design.pod - description PIRC's design.


This document describes the design and implementation of PIRC, a PIR Compiler. This document describes the hand-written, recursive-descent implementation which can be found in compilers/pirc/src. This implementation is currently not actively maintained, but kept here for potential future use.

For a new implementation of PIR, you might want to look at compilers/pirc/new, which is an implementation using Bison and Flex.


PIRC currently consists of a PIR parser, together with a lexer. It also has the beginning of semantic actions in the parser. Through the use of a vtable, several back-ends can be implemented, leaving the parser untouched.

Documentation of the lexer and the parser can be generated by running:

 make docs

which will generate html files in the doc directory.

This document will only provide a high-level overview.


The lexer is defined in pirlexer.c. The header file lists all tokens that may be returned by the lexer.

The lexer reads the complete file contents into a buffer, from which it reads the individual words, or tokens. A buffer is much faster than using getc() for each character, as I/O is relatively slow.


The parser is defined in pirparser.c. The header file only predeclares the parser_state structure, but its definition is written in the C file, to hide the implementation details from other files. Access to specific fields is done through accessor functions, defined in the header file as well.

The parser communicates with the lexer through the lexer's accessor function. Of these, the next_token() function is most important: it requests the next token from the lexer.

The parser does not know anything about the spelling of tokens, although it can request these through find_keyword().


The parser calls at a number of places emit functions. These are hooks to which a function can be hooked, that will be called when the parser calls that function. This is implemented using vtables. Of course, not all hooks need to be used. If a hook is not assigned a function by the user, the default empty function is invoked. This is done to prevent NULL checks; let's just hope the optimizer sees the invoked function is empty, so the overhead of calling it is removed.

Example Vtable methods ^

This section gives a simple example to show how things are used. Let's consider a simplified version of a long_invocation. Syntactically, it looks like this (this is the simplified version):

 long-invocation -> '.begin_call' '\n'
                    '.call' invokable '\n'
                    '.end_call' '\n'

 invocant -> IDENTIFIER | PREG

The parsing routine for long-invocation (again, its simplified version) looks as follows:

 static void
 long_invocation(parser_state *p) {
      emit_invocation_start(p); /* indicate start of invocation */
      match(p, T_PCC_BEGIN);
      match(p, T_NEWLINE);

      match(p, T_PCC_CALL); /* check for token '.call' */
      match(p, T_NEWLINE);  /* check for a newline */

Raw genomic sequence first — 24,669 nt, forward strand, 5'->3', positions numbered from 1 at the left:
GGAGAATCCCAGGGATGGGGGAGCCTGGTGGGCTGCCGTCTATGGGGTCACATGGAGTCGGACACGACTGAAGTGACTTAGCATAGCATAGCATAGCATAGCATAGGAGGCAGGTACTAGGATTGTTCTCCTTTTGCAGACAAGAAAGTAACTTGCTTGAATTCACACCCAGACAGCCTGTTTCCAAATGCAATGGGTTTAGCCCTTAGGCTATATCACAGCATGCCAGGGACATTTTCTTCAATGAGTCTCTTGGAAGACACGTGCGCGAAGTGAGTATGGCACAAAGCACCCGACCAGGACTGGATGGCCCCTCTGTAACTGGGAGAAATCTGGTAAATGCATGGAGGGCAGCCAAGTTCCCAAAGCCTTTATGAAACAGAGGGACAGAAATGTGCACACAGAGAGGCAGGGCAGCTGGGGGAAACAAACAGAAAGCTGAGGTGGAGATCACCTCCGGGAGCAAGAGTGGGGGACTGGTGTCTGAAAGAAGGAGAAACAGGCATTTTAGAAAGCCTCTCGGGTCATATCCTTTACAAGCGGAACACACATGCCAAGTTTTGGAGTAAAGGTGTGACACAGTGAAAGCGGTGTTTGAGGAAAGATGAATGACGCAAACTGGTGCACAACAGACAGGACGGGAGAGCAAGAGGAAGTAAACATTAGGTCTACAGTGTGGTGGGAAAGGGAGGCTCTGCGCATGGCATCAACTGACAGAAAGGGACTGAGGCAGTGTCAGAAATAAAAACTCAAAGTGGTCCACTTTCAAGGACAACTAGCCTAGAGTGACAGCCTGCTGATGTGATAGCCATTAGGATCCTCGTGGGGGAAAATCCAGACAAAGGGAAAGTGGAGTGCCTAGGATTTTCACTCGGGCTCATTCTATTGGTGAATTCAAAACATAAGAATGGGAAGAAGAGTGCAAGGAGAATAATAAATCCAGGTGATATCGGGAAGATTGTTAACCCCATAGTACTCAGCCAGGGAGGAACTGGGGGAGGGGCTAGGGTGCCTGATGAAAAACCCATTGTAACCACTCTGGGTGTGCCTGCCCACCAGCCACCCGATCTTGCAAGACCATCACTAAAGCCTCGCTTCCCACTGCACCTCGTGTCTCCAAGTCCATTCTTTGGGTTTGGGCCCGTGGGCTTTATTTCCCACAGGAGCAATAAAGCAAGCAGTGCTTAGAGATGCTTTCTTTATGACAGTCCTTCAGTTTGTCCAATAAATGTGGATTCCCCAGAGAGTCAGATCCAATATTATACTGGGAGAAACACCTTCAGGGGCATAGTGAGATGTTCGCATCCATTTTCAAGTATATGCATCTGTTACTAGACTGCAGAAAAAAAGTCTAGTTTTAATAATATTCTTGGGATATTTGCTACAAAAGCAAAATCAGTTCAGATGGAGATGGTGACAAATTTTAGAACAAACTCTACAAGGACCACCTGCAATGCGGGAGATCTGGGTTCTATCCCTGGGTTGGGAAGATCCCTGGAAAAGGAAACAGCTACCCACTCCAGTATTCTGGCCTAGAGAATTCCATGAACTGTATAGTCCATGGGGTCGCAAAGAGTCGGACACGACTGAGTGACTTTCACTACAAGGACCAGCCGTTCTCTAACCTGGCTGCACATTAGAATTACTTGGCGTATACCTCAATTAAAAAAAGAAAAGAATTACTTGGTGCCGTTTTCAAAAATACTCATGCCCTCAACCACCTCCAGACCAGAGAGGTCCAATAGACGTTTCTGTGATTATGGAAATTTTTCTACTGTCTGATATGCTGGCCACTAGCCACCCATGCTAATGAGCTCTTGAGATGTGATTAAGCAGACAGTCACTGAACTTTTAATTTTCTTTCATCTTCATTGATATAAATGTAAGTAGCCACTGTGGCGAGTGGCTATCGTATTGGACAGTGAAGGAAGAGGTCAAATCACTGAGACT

/* get current token from lexer and store it as the invokable object */
      emit_invokable(p, get_current_token(p->lexer));

      /* check whether it was an invokable object and get next token */
      switch (p->curtoken) {
          case T_IDENTIFIER:
          case T_PREG:
              emit_invokable(p, get_current_token(p->lexer));
              syntax_error(p, 1, "invokable object expected");


      match(p, T_PCC_END); /* accept token '.end_call' */
      match(p, T_NEWLINE); /* accept the newline token */
      emit_invocation_end(p); /* close down invocation sequence */


 static void
 arguments(parser_state *p) {
      emit_args_start(p);   /* start sequence of arguments */
      /* handle arguments */
      emit_args_end(p); /* stop sequence of arguments */

 static void
 results(p) {
      emit_results_start(p); /* start sequence of results */
      /* handle results */
      emit_results_end(p); /* stop sequence of results */

To each of the emit_* function calls, the writer of the back-end can hook a custom function, that does the Appropiate Thing. What is appropiate, depends on the back-end. Some back-ends need to construct a data structure (AST) (for example the PBC backend would need this), others can just spit out what they get (like the PIR back-end).

Supported back-ends ^

Currently, there are the following back-end targets:

See src/pirvtable.{c,h} for details.

Please note that none of the back-ends is complete.

VTable Methods ^

Now, you might ask yourself, who or what decides where these hooks, or vtable method calls are done. "Why is there a hook over here?" Well, that's done by figuring out at what moment a back-end might need to get some information of the parser. As the parser continues, the tokens being read are lost, if they're not stored anywhere. So, every once and a while the back-end needs to be able to store stuff, so it can do its job properly.

The vtable is not complete yet. There are a number of parsing routines that do not have associated vtable methods (invocations). Of course, we don't want the parser to do too much vtable invocations. On the other hand, if the parser does too few, constructing a back-end might be impossible. It's a bit of a trade-off.


This section gives an overview of what functionality is in what file:


There are some major TODOs:


Klaas-Jan Stol <parrotcode at gmail dot com>